Family Partner and Parenting Allowances
Partner Allowance (benefit)
Note: There have been no new claims of Partner Allowance since 20 September 2003.
The partner of a person receiving a benefit may also receive a Partner Allowance. The same eligibility requirements apply as for Partner Allowance (pension).
A Parenting Payment (PP) is paid to a “principal parent” who has at least one “Parenting Payment child”.
Parenting Payment (partnered) (PP (partnered)) is paid to a member of a couple where the child is under six years old, and Parenting Payment (single) (PP (single)) is paid to a single person where the child is under eight years old. The person must be an Australian resident and in Australia at the date of claim.
If a person was receiving a Parenting Payment before 1 July 2006 and has been continuously eligible for PP since this date, or does not cease to be eligible for more than 12 weeks, they may receive this payment until their youngest child turns 16, but will have participation requirements from the time the child is seven years old.
However, this only applies with respect to children in the person’s care immediately before 1 July 2011.
A recipient of the PP may have “participation requirements”. Penalties for non-compliance apply (see: “Newstart Allowance“).
The rates of payment and income and assets tests are different for PP (partnered) and PP (single) (see below).
A “principal parent” is a person with the care of at least one dependent child, i.e.:
- a natural or adopted child or young person, in the adult’s care, and the adult is legally responsible for the young person’s day-to-day care, welfare and development; or
- not the dependant of someone else, and wholly or substantially in the adult’s care.
The child can be the PP child of only one person at a time.
Members of a couple, both those legally married and not living separately and apart on a permanent or indefinite basis, and those determined to be living in a “marriage-like relationship” with another person, including a person of the same sex, are generally precluded from receiving PP (single).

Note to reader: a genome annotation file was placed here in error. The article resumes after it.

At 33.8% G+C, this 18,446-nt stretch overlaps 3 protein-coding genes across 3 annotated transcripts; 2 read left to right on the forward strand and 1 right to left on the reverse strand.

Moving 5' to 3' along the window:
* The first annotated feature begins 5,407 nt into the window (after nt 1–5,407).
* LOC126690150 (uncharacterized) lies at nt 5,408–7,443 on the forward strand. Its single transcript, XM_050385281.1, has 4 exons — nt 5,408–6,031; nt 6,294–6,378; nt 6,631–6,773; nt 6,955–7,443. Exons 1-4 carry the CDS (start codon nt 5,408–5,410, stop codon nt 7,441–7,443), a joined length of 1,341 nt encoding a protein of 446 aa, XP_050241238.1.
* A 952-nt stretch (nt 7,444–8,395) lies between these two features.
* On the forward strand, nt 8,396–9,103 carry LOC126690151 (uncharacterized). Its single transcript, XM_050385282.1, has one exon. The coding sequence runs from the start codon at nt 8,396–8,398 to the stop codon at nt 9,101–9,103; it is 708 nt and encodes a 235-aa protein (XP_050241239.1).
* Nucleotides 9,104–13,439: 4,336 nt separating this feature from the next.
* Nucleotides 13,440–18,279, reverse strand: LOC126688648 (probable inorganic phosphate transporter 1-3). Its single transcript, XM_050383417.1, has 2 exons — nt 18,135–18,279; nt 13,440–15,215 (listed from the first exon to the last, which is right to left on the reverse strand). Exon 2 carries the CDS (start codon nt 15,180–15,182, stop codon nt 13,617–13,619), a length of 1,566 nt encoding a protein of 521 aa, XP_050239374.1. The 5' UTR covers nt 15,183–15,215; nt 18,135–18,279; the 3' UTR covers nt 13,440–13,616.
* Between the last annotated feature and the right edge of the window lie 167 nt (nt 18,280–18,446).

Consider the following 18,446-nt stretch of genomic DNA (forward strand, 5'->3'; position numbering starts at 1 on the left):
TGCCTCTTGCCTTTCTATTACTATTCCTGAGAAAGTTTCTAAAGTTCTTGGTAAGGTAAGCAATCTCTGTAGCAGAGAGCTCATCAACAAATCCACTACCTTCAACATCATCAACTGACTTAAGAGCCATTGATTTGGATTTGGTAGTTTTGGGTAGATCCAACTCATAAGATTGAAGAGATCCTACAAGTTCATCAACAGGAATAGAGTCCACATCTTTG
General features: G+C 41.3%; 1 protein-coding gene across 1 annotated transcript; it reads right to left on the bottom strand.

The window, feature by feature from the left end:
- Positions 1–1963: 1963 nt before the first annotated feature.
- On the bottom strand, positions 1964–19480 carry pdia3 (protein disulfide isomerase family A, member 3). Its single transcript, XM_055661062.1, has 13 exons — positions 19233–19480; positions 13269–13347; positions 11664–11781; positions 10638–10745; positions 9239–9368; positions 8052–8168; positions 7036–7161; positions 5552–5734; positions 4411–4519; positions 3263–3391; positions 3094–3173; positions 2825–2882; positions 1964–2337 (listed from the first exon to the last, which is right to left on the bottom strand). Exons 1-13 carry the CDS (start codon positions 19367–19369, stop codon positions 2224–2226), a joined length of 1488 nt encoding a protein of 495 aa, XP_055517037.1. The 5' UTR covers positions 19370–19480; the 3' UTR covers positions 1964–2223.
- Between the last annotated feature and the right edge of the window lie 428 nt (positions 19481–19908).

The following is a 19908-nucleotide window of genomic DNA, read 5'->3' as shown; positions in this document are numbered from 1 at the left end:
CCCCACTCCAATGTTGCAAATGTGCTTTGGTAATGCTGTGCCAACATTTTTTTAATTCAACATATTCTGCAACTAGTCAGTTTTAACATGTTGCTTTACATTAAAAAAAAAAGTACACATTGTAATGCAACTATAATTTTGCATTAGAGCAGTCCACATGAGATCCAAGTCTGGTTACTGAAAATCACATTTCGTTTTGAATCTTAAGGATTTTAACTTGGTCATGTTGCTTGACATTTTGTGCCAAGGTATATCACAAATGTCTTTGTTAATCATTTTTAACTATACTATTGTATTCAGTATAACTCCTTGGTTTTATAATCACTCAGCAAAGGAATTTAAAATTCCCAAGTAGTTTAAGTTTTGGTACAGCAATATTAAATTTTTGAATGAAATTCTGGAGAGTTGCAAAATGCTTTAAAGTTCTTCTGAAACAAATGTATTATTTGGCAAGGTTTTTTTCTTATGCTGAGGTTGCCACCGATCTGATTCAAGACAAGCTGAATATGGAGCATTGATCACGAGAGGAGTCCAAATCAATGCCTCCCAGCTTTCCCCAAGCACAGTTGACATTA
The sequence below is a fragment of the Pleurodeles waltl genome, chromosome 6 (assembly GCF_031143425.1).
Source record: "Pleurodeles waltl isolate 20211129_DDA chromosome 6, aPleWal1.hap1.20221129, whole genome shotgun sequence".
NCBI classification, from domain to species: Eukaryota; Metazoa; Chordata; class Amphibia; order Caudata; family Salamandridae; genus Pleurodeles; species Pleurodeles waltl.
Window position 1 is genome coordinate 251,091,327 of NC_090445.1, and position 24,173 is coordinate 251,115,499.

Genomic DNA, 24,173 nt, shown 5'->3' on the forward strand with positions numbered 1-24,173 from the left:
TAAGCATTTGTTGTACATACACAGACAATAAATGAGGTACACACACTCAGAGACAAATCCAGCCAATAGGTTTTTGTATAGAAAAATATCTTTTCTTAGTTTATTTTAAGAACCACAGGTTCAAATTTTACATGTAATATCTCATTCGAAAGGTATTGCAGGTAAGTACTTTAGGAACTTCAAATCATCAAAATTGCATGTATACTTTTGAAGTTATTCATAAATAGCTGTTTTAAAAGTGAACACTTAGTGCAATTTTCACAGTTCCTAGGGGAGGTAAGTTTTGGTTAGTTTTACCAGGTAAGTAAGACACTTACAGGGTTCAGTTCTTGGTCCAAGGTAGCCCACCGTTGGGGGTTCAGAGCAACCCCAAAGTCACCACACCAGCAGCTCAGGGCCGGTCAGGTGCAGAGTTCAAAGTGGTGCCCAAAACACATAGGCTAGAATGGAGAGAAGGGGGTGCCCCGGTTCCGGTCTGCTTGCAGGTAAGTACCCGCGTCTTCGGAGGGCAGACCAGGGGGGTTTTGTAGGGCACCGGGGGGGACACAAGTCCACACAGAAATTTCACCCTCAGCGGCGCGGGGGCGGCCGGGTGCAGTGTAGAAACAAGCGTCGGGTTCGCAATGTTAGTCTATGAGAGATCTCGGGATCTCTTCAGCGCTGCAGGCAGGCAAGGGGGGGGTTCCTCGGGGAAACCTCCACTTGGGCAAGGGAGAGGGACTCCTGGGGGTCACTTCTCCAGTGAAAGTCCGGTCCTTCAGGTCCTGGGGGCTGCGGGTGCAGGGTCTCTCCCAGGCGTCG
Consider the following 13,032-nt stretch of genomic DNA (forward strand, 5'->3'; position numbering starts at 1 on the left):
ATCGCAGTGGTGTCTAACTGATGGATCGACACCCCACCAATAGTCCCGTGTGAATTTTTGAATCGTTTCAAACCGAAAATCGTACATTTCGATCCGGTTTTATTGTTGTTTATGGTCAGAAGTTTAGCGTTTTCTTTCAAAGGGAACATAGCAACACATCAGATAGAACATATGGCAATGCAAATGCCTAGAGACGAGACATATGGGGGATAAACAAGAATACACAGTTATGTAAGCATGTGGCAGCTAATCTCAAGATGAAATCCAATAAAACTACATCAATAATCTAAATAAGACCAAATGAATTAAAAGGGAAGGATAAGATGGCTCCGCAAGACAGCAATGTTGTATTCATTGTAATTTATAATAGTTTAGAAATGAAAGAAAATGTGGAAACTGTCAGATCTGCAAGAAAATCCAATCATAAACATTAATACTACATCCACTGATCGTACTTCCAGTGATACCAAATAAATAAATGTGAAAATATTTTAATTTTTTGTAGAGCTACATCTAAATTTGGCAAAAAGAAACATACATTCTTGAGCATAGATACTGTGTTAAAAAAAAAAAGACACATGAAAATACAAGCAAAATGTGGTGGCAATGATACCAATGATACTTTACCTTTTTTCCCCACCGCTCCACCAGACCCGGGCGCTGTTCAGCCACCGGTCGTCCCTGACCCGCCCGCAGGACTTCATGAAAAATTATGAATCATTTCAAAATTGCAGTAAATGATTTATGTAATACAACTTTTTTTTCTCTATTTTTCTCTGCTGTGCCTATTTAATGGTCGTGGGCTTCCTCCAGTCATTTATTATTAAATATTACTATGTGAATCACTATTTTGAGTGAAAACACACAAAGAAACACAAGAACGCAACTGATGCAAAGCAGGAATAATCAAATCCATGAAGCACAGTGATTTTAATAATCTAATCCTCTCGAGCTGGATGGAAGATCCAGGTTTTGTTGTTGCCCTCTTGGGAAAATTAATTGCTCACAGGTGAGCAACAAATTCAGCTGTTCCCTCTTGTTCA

The question of whether two people are living in a “marriage-like relationship” is complex, and takes account of many factors, with a non-exhaustive list in section 4(3) of the SSA. They include financial aspects of the relationship, the nature of the household, social aspects, any sexual relationship and the extent of the persons’ commitment to each other.
A person applying for, or receiving, PP (single) may be obliged to provide Centrelink with information on their living arrangements and relationship with the other person. Failure to provide the information will lead to refusal, suspension or cancellation of the PP (single). If the information provided by the person does not establish that the person is single, the PP (single) is not payable.
Parenting Payment is also not paid if:
- another person is receiving PP for the same child;
- the person’s partner is receiving PP;
- the person is receiving another social security payment, or payments under another Commonwealth scheme; or
- the person is serving a waiting or deferment period.
A Parenting Payment recipient may be required to sign an Employment Pathway Plan. Failure to comply with the Parenting Payment Employment Pathway Plan may result in a penalty being imposed. The penalties are the same as for Newstart Allowance breaches (see: “Newstart Allowance“, above).
There are two rates of Parenting Payment:
- the Parenting Payment – single rate; and
- the Parenting Payment – partnered rate.
The PP (single) rate is subject to the same income and assets tests as for pension payments. The income test is subject to frequent changes – check Centrelink for details.
The PP (partnered) rate will depend on whether the person’s partner is receiving a benefit. It is paid to a person whose partner is receiving a social security pension, a service pension, or if the family is on a low income. An asset limit applies which is the same as the pensioner assets test.
A person receiving the PP (single) or the benefit PP (partnered) is entitled to receive the Pharmaceutical Allowance, Rent Assistance and Remote Area Allowance (if qualified). A person receiving non-benefit PP (partnered) is not entitled to these additional benefits.
The Baby Bonus is a lump sum payment paid to:
- a parent who is eligible for Family Tax Benefit (FTB) (see below) within 26 weeks of the birth of the child; or
- a person who is not the parent of the child but who has the care of the child within 26 weeks of its birth and who is eligible for FTB.